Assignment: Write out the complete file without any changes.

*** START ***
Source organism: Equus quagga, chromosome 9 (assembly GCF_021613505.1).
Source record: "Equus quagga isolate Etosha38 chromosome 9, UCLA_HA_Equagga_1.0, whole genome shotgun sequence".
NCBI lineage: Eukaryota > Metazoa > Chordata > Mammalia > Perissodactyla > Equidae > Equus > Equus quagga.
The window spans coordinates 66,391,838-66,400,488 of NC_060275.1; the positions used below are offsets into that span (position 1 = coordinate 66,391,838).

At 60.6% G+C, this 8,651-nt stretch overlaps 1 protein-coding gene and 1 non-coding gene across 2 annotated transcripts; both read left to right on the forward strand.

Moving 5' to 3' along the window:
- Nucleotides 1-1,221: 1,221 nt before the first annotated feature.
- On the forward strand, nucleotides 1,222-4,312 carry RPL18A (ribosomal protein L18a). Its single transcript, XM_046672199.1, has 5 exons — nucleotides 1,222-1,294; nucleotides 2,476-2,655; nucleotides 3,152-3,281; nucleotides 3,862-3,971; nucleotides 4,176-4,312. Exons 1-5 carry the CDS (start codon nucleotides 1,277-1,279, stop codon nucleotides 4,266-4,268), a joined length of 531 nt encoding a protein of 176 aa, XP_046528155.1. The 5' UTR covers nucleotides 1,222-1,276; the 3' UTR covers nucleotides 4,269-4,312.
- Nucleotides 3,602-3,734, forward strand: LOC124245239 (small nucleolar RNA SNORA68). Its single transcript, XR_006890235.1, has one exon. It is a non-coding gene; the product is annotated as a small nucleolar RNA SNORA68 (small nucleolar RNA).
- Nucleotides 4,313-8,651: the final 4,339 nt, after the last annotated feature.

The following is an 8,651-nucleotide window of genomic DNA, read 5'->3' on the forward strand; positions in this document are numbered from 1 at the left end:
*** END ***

Source organism: Equus quagga, chromosome 9 (assembly GCF_021613505.1).
Source record: "Equus quagga isolate Etosha38 chromosome 9, UCLA_HA_Equagga_1.0, whole genome shotgun sequence".
NCBI lineage: Eukaryota > Metazoa > Chordata > Mammalia > Perissodactyla > Equidae > Equus > Equus quagga.
The window spans coordinates 66,391,838-66,400,488 of NC_060275.1; the positions used below are offsets into that span (position 1 = coordinate 66,391,838).

At 60.6% G+C, this 8,651-nt stretch overlaps 1 protein-coding gene and 1 non-coding gene across 2 annotated transcripts; both read left to right on the forward strand.

Moving 5' to 3' along the window:
- Nucleotides 1-1,221: 1,221 nt before the first annotated feature.
- On the forward strand, nucleotides 1,222-4,312 carry RPL18A (ribosomal protein L18a). Its single transcript, XM_046672199.1, has 5 exons — nucleotides 1,222-1,294; nucleotides 2,476-2,655; nucleotides 3,152-3,281; nucleotides 3,862-3,971; nucleotides 4,176-4,312. Exons 1-5 carry the CDS (start codon nucleotides 1,277-1,279, stop codon nucleotides 4,266-4,268), a joined length of 531 nt encoding a protein of 176 aa, XP_046528155.1. The 5' UTR covers nucleotides 1,222-1,276; the 3' UTR covers nucleotides 4,269-4,312.
- Nucleotides 3,602-3,734, forward strand: LOC124245239 (small nucleolar RNA SNORA68). Its single transcript, XR_006890235.1, has one exon. It is a non-coding gene; the product is annotated as a small nucleolar RNA SNORA68 (small nucleolar RNA).
- Nucleotides 4,313-8,651: the final 4,339 nt, after the last annotated feature.

The following is an 8,651-nucleotide window of genomic DNA, read 5'->3' on the forward strand; positions in this document are numbered from 1 at the left end: